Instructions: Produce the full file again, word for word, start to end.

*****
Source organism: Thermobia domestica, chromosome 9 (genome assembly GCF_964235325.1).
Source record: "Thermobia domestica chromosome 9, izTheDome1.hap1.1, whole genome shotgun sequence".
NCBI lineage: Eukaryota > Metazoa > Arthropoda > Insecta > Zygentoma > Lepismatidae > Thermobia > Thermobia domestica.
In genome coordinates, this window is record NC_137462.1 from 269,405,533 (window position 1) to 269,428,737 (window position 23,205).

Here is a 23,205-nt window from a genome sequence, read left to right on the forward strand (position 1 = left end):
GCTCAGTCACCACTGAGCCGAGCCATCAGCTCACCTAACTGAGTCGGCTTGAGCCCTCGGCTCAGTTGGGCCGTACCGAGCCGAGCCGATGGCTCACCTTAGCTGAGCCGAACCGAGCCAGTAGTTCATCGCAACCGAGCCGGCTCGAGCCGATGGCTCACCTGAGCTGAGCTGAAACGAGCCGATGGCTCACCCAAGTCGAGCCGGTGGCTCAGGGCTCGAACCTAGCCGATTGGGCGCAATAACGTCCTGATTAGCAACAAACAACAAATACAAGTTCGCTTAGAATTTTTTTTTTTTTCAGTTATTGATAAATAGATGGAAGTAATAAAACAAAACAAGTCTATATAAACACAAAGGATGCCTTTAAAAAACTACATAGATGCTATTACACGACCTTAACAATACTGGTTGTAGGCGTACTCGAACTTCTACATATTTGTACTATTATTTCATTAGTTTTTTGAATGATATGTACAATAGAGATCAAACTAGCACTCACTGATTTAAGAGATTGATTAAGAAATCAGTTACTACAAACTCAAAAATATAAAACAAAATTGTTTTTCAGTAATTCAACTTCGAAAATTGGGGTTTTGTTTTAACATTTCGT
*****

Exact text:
Source organism: Thermobia domestica, chromosome 9 (genome assembly GCF_964235325.1).
Source record: "Thermobia domestica chromosome 9, izTheDome1.hap1.1, whole genome shotgun sequence".
NCBI lineage: Eukaryota > Metazoa > Arthropoda > Insecta > Zygentoma > Lepismatidae > Thermobia > Thermobia domestica.
In genome coordinates, this window is record NC_137462.1 from 269,405,533 (window position 1) to 269,428,737 (window position 23,205).

Here is a 23,205-nt window from a genome sequence, read left to right on the forward strand (position 1 = left end):
GCTCAGTCACCACTGAGCCGAGCCATCAGCTCACCTAACTGAGTCGGCTTGAGCCCTCGGCTCAGTTGGGCCGTACCGAGCCGAGCCGATGGCTCACCTTAGCTGAGCCGAACCGAGCCAGTAGTTCATCGCAACCGAGCCGGCTCGAGCCGATGGCTCACCTGAGCTGAGCTGAAACGAGCCGATGGCTCACCCAAGTCGAGCCGGTGGCTCAGGGCTCGAACCTAGCCGATTGGGCGCAATAACGTCCTGATTAGCAACAAACAACAAATACAAGTTCGCTTAGAATTTTTTTTTTTTTCAGTTATTGATAAATAGATGGAAGTAATAAAACAAAACAAGTCTATATAAACACAAAGGATGCCTTTAAAAAACTACATAGATGCTATTACACGACCTTAACAATACTGGTTGTAGGCGTACTCGAACTTCTACATATTTGTACTATTATTTCATTAGTTTTTTGAATGATATGTACAATAGAGATCAAACTAGCACTCACTGATTTAAGAGATTGATTAAGAAATCAGTTACTACAAACTCAAAAATATAAAACAAAATTGTTTTTCAGTAATTCAACTTCGAAAATTGGGGTTTTGTTTTAACATTTCGT